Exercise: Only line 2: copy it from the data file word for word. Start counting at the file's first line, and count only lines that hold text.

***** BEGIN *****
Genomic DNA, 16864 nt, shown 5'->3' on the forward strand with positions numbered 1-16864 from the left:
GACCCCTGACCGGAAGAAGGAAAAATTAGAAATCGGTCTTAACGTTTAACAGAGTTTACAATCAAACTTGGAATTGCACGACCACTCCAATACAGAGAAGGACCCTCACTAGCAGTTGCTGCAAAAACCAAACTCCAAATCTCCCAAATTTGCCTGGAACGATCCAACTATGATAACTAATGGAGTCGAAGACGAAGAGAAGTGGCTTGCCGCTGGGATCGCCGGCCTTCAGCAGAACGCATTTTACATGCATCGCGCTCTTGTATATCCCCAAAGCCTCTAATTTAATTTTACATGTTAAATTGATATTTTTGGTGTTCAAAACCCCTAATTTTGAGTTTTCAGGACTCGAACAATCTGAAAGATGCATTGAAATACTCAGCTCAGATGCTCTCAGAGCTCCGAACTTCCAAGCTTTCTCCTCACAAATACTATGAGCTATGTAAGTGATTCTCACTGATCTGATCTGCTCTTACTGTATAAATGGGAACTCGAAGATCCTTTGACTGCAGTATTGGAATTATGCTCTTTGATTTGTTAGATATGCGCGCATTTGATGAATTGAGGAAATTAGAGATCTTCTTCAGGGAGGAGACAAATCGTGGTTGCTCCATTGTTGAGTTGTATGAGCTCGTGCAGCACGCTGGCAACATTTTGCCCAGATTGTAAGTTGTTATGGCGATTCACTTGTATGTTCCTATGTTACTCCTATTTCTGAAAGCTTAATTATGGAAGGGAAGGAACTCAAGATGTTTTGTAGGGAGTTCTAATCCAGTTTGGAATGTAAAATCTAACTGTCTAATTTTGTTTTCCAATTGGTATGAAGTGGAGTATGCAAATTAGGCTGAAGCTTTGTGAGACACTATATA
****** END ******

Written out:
GACCCCTGACCGGAAGAAGGAAAAATTAGAAATCGGTCTTAACGTTTAACAGAGTTTACAATCAAACTTGGAATTGCACGACCACTCCAATACAGAGAAGGACCCTCACTAGCAGTTGCTGCAAAAACCAAACTCCAAATCTCCCAAATTTGCCTGGAACGATCCAACTATGATAACTAATGGAGTCGAAGACGAAGAGAAGTGGCTTGCCGCTGGGATCGCCGGCCTTCAGCAGAACGCATTTTACATGCATCGCGCTCTTGTATATCCCCAAAGCCTCTAATTTAATTTTACATGTTAAATTGATATTTTTGGTGTTCAAAACCCCTAATTTTGAGTTTTCAGGACTCGAACAATCTGAAAGATGCATTGAAATACTCAGCTCAGATGCTCTCAGAGCTCCGAACTTCCAAGCTTTCTCCTCACAAATACTATGAGCTATGTAAGTGATTCTCACTGATCTGATCTGCTCTTACTGTATAAATGGGAACTCGAAGATCCTTTGACTGCAGTATTGGAATTATGCTCTTTGATTTGTTAGATATGCGCGCATTTGATGAATTGAGGAAATTAGAGATCTTCTTCAGGGAGGAGACAAATCGTGGTTGCTCCATTGTTGAGTTGTATGAGCTCGTGCAGCACGCTGGCAACATTTTGCCCAGATTGTAAGTTGTTATGGCGATTCACTTGTATGTTCCTATGTTACTCCTATTTCTGAAAGCTTAATTATGGAAGGGAAGGAACTCAAGATGTTTTGTAGGGAGTTCTAATCCAGTTTGGAATGTAAAATCTAACTGTCTAATTTTGTTTTCCAATTGGTATGAAGTGGAGTATGCAAATTAGGCTGAAGCTTTGTGAGACACTATATA